A well qualified professional mediator who is also an arbitrator can try to mediate the divorce first. However, if the parties can not agree or in which mediation may have resolved some but not all issues; the same professional can arbitrate and decide the unresolved issues. This is fraught with ethical issues and may result in the parties being less candid with the mediator. Caucuses are ex parte communications so while mediation is encouraged and may occur during the same time frame as arbitration, a better practice is to have a separate arbitrator and mediator.
Sometimes the parties can resolve the valuation and division of business assets, division of retirement benefits and support by themselves or in mediation or even by trial. However, no lawyer, let alone a judge, likes to get into dividing “stuff” because disagreements about furniture and pots and pans are usually more about power and control, than the actual value of the tangible possessions. An arbitrator may have the patience and can take the time needed to divide or supervise the parties dividing furniture, furnishings and other “things” etc.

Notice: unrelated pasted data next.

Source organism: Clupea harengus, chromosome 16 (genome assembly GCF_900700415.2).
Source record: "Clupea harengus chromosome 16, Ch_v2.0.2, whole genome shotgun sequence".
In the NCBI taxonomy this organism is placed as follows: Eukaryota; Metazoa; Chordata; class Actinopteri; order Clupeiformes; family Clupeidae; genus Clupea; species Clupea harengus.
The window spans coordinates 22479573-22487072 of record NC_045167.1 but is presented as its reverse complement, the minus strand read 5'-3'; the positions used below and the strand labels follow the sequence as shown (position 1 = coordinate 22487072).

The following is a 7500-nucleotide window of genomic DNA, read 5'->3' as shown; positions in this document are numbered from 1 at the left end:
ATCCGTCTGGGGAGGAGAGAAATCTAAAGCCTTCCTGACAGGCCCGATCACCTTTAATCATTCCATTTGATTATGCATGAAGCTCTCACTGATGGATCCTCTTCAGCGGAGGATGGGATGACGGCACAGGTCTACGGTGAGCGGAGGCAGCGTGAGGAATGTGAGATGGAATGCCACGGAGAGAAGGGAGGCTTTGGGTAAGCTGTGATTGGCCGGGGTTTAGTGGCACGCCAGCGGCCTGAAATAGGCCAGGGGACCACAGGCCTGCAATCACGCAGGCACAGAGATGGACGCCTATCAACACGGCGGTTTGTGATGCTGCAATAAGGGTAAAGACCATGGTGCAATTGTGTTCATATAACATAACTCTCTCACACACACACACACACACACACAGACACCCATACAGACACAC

From a legal standpoint a divorce is, in many ways, similar to a business transaction dividing assets and liabilities. Hurt feelings about all the things that the other party did or didn’t do, including allegations of adultery, drug or alcohol abuse or other bad behavior, often make little difference when it comes down to the final decision. Judges have busy calendars which they have to move so they can’t take the time to hear all the bad things each party did during the marriage. In arbitration, the party who feels wronged can take all the time he or she needs to vent and tell the arbitrator, who from their perspective is functioning as a “judge,” what a bad person the other party is and then be ready to move on toward a final resolution.